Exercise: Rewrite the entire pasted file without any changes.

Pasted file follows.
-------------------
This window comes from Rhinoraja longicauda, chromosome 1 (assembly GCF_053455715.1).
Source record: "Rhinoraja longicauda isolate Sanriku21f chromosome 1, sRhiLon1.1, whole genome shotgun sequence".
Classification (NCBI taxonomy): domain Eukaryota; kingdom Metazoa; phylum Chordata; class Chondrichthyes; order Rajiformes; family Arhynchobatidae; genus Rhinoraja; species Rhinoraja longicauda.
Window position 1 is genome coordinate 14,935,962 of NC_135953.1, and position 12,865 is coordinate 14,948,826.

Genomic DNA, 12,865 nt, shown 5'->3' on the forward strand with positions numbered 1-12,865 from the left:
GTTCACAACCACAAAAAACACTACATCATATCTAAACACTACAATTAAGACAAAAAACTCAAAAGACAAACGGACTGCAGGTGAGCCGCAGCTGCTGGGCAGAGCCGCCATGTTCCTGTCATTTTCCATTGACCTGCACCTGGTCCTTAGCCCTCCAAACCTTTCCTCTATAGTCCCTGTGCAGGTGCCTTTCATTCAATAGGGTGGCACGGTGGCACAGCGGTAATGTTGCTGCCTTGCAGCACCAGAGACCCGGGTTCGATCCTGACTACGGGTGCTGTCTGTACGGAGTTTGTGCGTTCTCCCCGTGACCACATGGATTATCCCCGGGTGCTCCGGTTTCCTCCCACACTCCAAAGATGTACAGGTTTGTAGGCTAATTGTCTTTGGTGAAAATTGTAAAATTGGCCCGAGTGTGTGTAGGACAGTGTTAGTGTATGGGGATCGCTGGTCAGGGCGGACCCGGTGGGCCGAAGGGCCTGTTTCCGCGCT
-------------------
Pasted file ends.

This window comes from Rhinoraja longicauda, chromosome 1 (assembly GCF_053455715.1).
Source record: "Rhinoraja longicauda isolate Sanriku21f chromosome 1, sRhiLon1.1, whole genome shotgun sequence".
Classification (NCBI taxonomy): domain Eukaryota; kingdom Metazoa; phylum Chordata; class Chondrichthyes; order Rajiformes; family Arhynchobatidae; genus Rhinoraja; species Rhinoraja longicauda.
Window position 1 is genome coordinate 14,935,962 of NC_135953.1, and position 12,865 is coordinate 14,948,826.

Genomic DNA, 12,865 nt, shown 5'->3' on the forward strand with positions numbered 1-12,865 from the left:
GTTCACAACCACAAAAAACACTACATCATATCTAAACACTACAATTAAGACAAAAAACTCAAAAGACAAACGGACTGCAGGTGAGCCGCAGCTGCTGGGCAGAGCCGCCATGTTCCTGTCATTTTCCATTGACCTGCACCTGGTCCTTAGCCCTCCAAACCTTTCCTCTATAGTCCCTGTGCAGGTGCCTTTCATTCAATAGGGTGGCACGGTGGCACAGCGGTAATGTTGCTGCCTTGCAGCACCAGAGACCCGGGTTCGATCCTGACTACGGGTGCTGTCTGTACGGAGTTTGTGCGTTCTCCCCGTGACCACATGGATTATCCCCGGGTGCTCCGGTTTCCTCCCACACTCCAAAGATGTACAGGTTTGTAGGCTAATTGTCTTTGGTGAAAATTGTAAAATTGGCCCGAGTGTGTGTAGGACAGTGTTAGTGTATGGGGATCGCTGGTCAGGGCGGACCCGGTGGGCCGAAGGGCCTGTTTCCGCGCT